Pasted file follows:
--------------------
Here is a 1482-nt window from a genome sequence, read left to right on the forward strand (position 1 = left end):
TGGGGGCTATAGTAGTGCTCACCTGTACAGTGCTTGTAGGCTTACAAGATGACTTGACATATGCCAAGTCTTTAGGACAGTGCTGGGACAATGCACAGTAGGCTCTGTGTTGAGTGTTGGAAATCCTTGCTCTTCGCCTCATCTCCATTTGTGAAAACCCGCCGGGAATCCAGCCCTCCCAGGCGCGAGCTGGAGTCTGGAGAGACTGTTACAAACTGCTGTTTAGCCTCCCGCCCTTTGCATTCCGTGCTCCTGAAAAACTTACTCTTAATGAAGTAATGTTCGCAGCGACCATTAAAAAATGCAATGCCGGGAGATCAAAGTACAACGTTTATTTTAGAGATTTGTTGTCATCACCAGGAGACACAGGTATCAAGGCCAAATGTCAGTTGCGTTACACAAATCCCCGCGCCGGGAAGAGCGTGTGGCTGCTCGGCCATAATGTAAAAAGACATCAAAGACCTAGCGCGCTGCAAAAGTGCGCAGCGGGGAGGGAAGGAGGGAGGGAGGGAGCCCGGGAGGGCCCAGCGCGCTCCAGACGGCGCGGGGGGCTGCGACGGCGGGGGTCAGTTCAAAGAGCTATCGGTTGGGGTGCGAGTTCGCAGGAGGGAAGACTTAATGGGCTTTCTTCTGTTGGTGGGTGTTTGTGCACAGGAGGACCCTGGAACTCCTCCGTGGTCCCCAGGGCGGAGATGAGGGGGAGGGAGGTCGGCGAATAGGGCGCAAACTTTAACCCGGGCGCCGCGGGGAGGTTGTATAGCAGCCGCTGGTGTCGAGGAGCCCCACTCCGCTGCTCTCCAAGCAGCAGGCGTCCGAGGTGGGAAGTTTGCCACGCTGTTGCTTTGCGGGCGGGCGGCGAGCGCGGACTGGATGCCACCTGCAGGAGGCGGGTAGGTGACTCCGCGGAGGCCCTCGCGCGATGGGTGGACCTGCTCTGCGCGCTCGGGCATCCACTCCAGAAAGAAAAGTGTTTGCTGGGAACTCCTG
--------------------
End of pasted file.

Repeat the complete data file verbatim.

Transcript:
Here is a 1482-nt window from a genome sequence, read left to right on the forward strand (position 1 = left end):
TGGGGGCTATAGTAGTGCTCACCTGTACAGTGCTTGTAGGCTTACAAGATGACTTGACATATGCCAAGTCTTTAGGACAGTGCTGGGACAATGCACAGTAGGCTCTGTGTTGAGTGTTGGAAATCCTTGCTCTTCGCCTCATCTCCATTTGTGAAAACCCGCCGGGAATCCAGCCCTCCCAGGCGCGAGCTGGAGTCTGGAGAGACTGTTACAAACTGCTGTTTAGCCTCCCGCCCTTTGCATTCCGTGCTCCTGAAAAACTTACTCTTAATGAAGTAATGTTCGCAGCGACCATTAAAAAATGCAATGCCGGGAGATCAAAGTACAACGTTTATTTTAGAGATTTGTTGTCATCACCAGGAGACACAGGTATCAAGGCCAAATGTCAGTTGCGTTACACAAATCCCCGCGCCGGGAAGAGCGTGTGGCTGCTCGGCCATAATGTAAAAAGACATCAAAGACCTAGCGCGCTGCAAAAGTGCGCAGCGGGGAGGGAAGGAGGGAGGGAGGGAGCCCGGGAGGGCCCAGCGCGCTCCAGACGGCGCGGGGGGCTGCGACGGCGGGGGTCAGTTCAAAGAGCTATCGGTTGGGGTGCGAGTTCGCAGGAGGGAAGACTTAATGGGCTTTCTTCTGTTGGTGGGTGTTTGTGCACAGGAGGACCCTGGAACTCCTCCGTGGTCCCCAGGGCGGAGATGAGGGGGAGGGAGGTCGGCGAATAGGGCGCAAACTTTAACCCGGGCGCCGCGGGGAGGTTGTATAGCAGCCGCTGGTGTCGAGGAGCCCCACTCCGCTGCTCTCCAAGCAGCAGGCGTCCGAGGTGGGAAGTTTGCCACGCTGTTGCTTTGCGGGCGGGCGGCGAGCGCGGACTGGATGCCACCTGCAGGAGGCGGGTAGGTGACTCCGCGGAGGCCCTCGCGCGATGGGTGGACCTGCTCTGCGCGCTCGGGCATCCACTCCAGAAAGAAAAGTGTTTGCTGGGAACTCCTG